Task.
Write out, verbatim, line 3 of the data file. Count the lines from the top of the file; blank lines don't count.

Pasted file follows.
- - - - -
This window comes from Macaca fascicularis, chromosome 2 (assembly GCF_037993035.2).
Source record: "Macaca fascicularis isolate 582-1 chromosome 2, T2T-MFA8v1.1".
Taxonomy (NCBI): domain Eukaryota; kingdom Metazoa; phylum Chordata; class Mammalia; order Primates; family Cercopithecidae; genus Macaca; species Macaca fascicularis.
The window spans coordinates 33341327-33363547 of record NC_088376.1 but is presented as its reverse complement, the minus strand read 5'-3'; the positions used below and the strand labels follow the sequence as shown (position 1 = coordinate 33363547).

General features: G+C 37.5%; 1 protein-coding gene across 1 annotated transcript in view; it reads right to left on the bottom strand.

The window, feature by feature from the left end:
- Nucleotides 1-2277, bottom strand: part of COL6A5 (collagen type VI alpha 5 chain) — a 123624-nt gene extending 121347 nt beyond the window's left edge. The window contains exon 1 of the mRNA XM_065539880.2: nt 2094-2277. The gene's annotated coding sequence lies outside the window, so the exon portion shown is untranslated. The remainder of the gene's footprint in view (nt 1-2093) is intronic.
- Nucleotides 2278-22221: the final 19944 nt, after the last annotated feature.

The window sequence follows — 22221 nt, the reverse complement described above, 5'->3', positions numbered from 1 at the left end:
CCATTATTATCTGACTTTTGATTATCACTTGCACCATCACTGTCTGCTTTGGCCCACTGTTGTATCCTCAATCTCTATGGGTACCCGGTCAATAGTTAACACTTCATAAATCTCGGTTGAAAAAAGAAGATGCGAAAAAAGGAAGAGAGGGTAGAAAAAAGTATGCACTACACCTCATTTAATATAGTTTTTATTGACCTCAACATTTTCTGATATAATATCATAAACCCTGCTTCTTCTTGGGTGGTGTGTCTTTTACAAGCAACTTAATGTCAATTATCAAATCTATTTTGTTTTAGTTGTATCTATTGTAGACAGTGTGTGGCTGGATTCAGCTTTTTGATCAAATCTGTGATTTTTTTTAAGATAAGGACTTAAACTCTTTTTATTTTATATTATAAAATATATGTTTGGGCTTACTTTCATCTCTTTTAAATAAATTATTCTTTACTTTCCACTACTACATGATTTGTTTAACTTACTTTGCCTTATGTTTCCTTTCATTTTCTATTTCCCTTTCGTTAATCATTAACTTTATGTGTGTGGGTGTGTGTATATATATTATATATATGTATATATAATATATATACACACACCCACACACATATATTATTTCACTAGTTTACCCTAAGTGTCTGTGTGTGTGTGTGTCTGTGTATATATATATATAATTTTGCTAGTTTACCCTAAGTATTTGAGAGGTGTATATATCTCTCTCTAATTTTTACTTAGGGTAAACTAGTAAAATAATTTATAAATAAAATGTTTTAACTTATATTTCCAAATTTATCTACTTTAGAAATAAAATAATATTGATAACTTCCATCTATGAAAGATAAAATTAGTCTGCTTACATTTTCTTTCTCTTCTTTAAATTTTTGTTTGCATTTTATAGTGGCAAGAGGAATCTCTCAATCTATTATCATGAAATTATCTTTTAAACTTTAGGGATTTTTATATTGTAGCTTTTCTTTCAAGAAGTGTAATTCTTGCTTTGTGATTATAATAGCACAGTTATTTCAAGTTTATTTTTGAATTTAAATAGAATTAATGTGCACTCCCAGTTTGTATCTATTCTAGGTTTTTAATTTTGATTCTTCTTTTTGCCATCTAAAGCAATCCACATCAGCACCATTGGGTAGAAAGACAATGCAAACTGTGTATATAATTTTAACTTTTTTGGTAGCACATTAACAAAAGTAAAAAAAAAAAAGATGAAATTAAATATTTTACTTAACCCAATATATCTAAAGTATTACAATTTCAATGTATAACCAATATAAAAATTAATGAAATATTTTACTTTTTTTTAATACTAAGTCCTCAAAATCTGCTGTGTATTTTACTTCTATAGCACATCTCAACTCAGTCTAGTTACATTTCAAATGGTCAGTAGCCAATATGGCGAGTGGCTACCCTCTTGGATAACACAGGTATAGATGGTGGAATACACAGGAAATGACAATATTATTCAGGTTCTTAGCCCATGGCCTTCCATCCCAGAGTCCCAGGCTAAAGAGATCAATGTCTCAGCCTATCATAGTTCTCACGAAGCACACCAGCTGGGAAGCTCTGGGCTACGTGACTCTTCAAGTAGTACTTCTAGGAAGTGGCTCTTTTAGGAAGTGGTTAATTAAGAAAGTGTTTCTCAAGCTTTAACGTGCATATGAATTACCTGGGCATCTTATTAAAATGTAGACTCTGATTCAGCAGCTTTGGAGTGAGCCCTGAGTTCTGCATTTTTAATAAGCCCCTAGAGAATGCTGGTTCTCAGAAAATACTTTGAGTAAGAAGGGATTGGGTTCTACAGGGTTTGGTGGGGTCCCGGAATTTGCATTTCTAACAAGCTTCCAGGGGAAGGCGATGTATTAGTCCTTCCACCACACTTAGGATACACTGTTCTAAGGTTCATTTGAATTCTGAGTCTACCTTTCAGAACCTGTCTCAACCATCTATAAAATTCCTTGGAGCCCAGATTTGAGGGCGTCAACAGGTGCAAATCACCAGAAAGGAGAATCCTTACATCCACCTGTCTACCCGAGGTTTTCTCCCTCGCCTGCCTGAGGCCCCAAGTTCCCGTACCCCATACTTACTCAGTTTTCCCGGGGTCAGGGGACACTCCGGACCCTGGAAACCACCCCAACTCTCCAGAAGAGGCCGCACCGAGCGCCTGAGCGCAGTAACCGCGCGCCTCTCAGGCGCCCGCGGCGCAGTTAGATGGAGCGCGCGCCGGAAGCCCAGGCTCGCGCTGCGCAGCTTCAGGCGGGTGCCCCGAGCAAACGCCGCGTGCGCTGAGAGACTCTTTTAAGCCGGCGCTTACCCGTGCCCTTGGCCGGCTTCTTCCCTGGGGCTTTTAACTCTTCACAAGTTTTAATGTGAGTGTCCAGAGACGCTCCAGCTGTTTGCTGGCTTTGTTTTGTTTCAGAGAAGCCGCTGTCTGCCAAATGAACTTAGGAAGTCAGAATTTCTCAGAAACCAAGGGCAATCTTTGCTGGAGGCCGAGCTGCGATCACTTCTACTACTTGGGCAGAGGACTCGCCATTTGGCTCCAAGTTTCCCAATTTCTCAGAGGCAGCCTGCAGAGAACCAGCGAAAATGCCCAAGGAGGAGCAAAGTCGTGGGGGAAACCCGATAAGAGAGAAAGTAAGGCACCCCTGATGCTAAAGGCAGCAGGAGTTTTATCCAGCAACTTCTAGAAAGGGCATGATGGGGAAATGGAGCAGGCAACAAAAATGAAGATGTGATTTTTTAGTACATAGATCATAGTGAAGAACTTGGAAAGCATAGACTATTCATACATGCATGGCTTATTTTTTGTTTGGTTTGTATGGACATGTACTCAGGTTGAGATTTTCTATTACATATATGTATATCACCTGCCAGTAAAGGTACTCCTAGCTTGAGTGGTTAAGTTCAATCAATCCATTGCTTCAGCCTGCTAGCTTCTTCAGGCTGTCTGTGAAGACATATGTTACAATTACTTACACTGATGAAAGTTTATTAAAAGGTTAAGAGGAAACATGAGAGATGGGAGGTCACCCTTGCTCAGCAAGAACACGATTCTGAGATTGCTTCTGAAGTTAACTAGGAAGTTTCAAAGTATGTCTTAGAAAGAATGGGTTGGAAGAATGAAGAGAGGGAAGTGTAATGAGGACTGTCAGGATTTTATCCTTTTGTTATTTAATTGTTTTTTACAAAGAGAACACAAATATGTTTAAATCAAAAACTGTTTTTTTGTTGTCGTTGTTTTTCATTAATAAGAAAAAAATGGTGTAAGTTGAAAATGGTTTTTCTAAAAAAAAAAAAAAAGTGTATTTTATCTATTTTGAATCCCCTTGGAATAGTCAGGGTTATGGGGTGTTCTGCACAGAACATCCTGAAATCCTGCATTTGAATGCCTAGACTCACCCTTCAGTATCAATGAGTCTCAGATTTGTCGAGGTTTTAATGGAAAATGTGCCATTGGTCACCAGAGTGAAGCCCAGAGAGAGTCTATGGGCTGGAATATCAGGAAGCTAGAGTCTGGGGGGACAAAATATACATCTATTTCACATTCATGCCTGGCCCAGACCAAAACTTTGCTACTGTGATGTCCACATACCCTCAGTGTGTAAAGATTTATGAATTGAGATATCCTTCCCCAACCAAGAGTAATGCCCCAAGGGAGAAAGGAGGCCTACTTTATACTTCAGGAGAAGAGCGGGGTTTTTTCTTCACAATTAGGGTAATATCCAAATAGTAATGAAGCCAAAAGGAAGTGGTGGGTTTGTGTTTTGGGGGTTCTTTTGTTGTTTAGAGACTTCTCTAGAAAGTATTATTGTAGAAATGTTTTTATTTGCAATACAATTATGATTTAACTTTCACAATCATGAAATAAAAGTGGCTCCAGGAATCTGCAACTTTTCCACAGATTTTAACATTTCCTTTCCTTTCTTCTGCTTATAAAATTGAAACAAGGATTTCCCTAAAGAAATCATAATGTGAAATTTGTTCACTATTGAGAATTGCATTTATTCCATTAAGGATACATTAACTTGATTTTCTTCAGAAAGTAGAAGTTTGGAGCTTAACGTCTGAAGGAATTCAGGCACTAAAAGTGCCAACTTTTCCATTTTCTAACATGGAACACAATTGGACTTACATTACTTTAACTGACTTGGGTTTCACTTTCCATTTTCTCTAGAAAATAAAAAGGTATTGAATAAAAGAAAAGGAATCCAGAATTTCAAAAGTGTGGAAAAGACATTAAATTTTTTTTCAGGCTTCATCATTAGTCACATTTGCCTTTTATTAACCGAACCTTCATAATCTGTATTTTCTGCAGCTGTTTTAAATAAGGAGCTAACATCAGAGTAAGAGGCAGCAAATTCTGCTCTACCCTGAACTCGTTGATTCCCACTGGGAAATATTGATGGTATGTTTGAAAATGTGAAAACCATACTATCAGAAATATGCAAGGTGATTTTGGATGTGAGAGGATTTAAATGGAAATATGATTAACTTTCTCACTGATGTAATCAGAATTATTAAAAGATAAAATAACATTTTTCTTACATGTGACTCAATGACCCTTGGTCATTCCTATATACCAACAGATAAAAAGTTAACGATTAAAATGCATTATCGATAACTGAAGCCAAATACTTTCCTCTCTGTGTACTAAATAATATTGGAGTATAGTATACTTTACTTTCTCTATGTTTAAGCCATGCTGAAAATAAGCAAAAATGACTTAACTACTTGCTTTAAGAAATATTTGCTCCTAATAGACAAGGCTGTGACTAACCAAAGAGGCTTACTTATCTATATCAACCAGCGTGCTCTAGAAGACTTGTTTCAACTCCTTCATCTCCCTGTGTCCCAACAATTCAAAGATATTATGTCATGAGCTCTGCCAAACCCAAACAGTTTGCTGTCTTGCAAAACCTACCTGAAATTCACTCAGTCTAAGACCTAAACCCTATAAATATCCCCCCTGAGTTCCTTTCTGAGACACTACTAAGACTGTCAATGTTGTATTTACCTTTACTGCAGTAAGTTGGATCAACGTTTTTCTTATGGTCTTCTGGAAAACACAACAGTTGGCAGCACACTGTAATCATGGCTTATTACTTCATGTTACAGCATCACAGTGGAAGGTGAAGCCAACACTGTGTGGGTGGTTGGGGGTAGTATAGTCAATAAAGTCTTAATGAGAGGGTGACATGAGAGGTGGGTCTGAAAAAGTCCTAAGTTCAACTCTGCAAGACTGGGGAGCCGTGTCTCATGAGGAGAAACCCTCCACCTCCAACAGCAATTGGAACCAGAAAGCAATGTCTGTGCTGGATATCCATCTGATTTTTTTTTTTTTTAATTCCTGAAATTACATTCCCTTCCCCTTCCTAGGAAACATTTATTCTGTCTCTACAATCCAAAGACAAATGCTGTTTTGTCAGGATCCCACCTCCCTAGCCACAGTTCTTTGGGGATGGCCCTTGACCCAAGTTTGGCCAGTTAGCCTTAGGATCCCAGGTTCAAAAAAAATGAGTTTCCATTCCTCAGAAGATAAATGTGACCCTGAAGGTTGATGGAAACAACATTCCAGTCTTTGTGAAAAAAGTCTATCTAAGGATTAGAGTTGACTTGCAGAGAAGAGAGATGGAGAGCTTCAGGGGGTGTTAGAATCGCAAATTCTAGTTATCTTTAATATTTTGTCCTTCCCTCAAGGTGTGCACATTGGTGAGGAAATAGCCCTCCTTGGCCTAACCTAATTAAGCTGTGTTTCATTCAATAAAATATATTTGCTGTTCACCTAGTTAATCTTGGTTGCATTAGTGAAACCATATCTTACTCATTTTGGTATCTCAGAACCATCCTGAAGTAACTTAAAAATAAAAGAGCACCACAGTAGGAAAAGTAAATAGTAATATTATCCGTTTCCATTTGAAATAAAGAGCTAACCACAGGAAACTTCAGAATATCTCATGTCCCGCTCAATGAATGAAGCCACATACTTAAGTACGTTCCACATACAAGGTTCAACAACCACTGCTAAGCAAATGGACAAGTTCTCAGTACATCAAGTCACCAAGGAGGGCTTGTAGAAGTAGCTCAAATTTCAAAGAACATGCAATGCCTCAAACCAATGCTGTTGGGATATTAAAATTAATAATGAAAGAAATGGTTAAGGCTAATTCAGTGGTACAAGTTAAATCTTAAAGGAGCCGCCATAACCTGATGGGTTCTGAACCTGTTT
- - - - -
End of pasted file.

Taxonomy (NCBI): domain Eukaryota; kingdom Metazoa; phylum Chordata; class Mammalia; order Primates; family Cercopithecidae; genus Macaca; species Macaca fascicularis.